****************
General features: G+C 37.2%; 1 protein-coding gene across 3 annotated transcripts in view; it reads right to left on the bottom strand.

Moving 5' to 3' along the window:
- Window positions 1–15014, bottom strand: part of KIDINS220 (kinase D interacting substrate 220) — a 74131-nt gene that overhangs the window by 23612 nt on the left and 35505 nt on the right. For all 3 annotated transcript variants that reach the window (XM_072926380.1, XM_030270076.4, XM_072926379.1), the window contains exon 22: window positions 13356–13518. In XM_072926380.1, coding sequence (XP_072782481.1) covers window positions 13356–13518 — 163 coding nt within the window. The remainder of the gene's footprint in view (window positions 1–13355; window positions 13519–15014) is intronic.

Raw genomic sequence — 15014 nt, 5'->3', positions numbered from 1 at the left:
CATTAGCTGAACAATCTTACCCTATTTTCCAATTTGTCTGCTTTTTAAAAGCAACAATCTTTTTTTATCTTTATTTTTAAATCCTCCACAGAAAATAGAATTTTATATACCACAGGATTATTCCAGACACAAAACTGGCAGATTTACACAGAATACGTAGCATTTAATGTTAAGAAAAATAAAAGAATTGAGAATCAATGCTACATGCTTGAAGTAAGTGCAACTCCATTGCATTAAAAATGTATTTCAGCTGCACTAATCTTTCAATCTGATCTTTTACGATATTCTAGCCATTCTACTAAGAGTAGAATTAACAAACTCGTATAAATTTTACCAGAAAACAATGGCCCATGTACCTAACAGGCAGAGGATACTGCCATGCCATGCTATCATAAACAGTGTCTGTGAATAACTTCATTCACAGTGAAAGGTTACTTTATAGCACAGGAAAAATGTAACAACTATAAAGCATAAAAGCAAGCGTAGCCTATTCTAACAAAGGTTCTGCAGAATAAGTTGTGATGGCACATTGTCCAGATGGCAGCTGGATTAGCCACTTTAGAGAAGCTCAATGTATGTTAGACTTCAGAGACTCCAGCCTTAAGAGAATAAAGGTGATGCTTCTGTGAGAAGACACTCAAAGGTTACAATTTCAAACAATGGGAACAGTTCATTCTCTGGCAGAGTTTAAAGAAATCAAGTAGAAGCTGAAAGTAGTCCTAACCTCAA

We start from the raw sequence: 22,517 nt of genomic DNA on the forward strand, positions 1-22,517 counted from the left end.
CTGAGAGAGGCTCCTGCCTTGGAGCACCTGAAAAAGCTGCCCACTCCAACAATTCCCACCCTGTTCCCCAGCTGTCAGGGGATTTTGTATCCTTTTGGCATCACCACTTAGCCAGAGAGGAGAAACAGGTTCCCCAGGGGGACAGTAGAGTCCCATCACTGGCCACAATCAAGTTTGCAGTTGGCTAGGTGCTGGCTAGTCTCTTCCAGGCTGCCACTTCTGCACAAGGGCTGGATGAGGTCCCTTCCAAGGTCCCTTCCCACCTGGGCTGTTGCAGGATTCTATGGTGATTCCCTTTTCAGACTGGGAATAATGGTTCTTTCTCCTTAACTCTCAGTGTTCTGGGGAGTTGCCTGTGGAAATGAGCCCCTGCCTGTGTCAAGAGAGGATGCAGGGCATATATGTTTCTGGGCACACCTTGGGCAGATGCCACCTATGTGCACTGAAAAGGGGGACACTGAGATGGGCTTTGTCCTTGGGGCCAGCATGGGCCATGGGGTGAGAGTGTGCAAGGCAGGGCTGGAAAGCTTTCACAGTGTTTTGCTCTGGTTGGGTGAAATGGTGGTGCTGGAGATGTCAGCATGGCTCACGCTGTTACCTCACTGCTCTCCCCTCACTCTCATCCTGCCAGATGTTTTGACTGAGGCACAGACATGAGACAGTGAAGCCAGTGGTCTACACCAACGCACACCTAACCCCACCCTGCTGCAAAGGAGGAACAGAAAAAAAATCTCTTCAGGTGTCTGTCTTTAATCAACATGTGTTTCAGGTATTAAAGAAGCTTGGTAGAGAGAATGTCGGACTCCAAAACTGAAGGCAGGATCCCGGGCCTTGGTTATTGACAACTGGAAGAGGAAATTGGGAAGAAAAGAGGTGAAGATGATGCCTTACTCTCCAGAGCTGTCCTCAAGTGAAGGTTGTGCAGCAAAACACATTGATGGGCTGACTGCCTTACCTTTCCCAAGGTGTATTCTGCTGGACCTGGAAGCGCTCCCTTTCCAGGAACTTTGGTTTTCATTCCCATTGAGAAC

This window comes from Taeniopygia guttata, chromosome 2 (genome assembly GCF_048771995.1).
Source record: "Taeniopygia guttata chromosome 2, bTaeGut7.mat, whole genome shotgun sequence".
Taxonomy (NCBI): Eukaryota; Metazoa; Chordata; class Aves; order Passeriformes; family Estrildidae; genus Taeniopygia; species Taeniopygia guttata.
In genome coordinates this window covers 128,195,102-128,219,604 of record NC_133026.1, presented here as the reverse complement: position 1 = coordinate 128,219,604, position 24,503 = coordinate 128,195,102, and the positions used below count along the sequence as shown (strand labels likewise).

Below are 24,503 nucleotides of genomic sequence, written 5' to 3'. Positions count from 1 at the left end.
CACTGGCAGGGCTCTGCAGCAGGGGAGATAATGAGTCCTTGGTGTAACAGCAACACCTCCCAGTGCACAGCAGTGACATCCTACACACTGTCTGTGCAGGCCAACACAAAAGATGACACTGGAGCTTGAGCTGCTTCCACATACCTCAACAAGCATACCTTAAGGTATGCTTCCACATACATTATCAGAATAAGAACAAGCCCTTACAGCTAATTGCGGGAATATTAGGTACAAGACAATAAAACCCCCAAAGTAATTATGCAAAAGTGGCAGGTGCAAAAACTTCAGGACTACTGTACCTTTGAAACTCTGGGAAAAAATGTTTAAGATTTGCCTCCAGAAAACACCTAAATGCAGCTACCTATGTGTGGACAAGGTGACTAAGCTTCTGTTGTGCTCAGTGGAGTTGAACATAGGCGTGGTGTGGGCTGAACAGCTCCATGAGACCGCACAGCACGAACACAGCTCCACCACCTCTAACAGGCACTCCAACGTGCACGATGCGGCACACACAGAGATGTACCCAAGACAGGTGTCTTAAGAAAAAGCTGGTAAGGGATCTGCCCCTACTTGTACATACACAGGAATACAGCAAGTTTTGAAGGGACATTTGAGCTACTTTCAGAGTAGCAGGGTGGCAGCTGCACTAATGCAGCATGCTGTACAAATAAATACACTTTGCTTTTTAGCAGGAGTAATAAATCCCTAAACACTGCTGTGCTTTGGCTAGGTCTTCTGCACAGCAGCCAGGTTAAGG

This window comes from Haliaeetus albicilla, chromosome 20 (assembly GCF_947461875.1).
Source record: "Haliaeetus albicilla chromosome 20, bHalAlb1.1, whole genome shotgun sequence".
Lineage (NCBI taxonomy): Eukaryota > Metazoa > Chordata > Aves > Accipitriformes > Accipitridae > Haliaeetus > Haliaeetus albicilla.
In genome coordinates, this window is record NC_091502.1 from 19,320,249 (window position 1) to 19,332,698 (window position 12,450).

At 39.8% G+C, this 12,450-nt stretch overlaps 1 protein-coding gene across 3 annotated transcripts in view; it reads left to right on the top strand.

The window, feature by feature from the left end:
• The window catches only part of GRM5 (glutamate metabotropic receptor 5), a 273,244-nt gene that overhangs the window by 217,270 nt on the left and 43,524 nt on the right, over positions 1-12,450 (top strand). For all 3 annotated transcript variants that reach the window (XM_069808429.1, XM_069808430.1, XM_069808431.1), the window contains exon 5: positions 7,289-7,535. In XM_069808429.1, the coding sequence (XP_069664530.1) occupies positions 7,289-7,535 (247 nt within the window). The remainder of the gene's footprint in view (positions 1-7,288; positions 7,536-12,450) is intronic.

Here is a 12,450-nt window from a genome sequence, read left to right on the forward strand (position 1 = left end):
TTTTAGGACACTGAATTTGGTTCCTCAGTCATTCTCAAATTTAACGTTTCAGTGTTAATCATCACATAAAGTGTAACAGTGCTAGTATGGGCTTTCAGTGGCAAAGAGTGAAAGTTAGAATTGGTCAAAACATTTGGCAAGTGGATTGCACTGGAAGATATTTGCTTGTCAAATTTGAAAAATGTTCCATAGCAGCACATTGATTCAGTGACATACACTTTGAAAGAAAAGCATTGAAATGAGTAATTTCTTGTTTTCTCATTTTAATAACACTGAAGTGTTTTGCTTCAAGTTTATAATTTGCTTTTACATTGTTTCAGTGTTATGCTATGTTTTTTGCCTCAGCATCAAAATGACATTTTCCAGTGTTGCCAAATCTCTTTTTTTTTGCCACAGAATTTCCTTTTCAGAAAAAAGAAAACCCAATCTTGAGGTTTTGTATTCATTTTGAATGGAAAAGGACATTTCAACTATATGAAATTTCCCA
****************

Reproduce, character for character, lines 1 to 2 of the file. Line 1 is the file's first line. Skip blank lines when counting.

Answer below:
General features: G+C 37.2%; 1 protein-coding gene across 3 annotated transcripts in view; it reads right to left on the bottom strand.

Moving 5' to 3' along the window: